Mr. Roisman answered questions on a range of SEC issues, including those centered on insider trading and inequality. He received questions about his views on SEC regulatory jurisprudence, including a strong focus on the fiduciary standard and the role of the SEC. While no questions were asked about executive compensation specifically, Senators did touch on inequality in the financial system and issues with insider trading.
No nominee has been named yet to replace Democrat Commissioner Kara Stein whose term expired in 2017 but who continues to serve as Commissioner under an SEC rule that allows Commissioners to serve for up to 18 months after the expiration of their term. SEC Commissioner nominees—one Republican and one Democrat—are typically paired through the confirmation process. Previously, it had been assumed Mr. Roisman’s confirmation to the SEC would await the nomination of a Democrat counterpart to replace Stein.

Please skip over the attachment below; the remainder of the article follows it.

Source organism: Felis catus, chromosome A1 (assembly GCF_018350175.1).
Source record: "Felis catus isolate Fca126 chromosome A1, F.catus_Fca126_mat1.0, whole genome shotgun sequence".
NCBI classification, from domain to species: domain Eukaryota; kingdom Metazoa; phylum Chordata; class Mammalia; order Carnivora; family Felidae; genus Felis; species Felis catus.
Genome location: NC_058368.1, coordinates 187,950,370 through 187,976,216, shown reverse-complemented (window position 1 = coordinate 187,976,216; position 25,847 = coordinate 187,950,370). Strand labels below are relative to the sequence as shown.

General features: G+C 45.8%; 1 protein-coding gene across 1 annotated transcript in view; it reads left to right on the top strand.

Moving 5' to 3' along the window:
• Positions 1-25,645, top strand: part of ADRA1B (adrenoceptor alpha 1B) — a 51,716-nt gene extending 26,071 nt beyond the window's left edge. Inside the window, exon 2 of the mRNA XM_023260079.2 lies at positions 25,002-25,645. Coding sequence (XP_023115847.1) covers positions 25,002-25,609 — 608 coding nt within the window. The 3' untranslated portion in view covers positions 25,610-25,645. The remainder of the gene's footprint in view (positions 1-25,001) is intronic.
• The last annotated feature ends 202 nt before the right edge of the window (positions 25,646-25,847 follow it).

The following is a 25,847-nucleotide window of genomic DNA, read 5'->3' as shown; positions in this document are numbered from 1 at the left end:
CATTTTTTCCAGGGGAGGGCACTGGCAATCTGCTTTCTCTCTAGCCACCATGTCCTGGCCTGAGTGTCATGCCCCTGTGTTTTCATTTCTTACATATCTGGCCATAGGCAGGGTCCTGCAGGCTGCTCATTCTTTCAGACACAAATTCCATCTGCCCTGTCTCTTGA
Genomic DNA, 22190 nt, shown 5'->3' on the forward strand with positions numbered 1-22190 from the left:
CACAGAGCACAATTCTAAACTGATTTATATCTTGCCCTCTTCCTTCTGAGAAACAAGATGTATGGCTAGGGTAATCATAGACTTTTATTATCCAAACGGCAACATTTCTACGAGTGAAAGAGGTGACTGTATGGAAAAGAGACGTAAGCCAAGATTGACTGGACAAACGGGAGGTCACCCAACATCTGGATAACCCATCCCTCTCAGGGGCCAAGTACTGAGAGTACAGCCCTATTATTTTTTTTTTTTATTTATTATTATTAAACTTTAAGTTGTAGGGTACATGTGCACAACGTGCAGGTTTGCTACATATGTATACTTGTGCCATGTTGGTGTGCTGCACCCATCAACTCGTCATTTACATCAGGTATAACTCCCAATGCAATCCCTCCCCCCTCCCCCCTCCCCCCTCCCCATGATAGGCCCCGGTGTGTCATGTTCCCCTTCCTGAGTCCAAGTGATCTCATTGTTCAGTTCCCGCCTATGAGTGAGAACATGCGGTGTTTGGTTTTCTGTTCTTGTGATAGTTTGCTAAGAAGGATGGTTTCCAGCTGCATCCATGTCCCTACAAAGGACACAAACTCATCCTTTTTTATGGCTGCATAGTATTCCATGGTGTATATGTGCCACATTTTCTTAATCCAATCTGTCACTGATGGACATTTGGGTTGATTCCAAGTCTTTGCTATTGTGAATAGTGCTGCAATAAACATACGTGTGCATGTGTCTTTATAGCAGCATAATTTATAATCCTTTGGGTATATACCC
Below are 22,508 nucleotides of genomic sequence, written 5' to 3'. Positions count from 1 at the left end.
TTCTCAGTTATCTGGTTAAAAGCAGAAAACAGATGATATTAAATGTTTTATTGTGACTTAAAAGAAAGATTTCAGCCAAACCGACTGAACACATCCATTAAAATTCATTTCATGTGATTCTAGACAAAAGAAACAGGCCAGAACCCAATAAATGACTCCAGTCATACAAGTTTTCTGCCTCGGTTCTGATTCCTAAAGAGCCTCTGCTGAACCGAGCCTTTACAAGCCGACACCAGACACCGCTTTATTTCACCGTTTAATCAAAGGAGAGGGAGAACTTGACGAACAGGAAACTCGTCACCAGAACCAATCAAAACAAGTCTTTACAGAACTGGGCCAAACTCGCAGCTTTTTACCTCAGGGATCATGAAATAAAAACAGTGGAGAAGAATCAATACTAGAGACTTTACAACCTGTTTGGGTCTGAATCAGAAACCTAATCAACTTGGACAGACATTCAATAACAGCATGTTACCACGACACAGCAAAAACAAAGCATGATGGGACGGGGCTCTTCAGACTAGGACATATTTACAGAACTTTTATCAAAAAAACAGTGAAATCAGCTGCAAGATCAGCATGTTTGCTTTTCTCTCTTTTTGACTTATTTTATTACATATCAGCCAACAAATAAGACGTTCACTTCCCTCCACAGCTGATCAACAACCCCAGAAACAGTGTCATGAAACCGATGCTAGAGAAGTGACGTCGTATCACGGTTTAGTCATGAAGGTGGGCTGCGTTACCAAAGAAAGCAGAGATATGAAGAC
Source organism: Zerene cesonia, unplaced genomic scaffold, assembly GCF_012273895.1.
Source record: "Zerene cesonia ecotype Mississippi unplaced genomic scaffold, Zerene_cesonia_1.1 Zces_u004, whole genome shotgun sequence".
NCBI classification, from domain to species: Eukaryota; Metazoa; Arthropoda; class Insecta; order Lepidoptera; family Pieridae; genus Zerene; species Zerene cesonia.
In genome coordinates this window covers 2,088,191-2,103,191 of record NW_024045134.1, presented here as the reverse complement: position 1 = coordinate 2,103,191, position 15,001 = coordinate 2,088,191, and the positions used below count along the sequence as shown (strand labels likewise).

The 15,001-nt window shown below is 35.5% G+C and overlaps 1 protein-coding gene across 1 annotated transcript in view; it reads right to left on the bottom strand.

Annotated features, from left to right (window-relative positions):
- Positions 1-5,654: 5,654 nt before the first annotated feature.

At this point, it appears that the confirmation process for Mr. Roisman likely will move forward—despite no Democrat nominee. Republicans and Democrats in the Senate may be trying have the full Senate confirm nominees prior to the beginning of the election season. The next step will be for the Senate Banking Committee to vote on Mr. Roisman’s confirmation.If Mr. Roisman were confirmed, it would allow the SEC to engage in rulemaking. Currently, the SEC is deadlocked with two Republican and two Democrat Commissioners, and thus SEC Chair Jay Clayton cannot proceed with any rulemakings opposed by the two Democrats.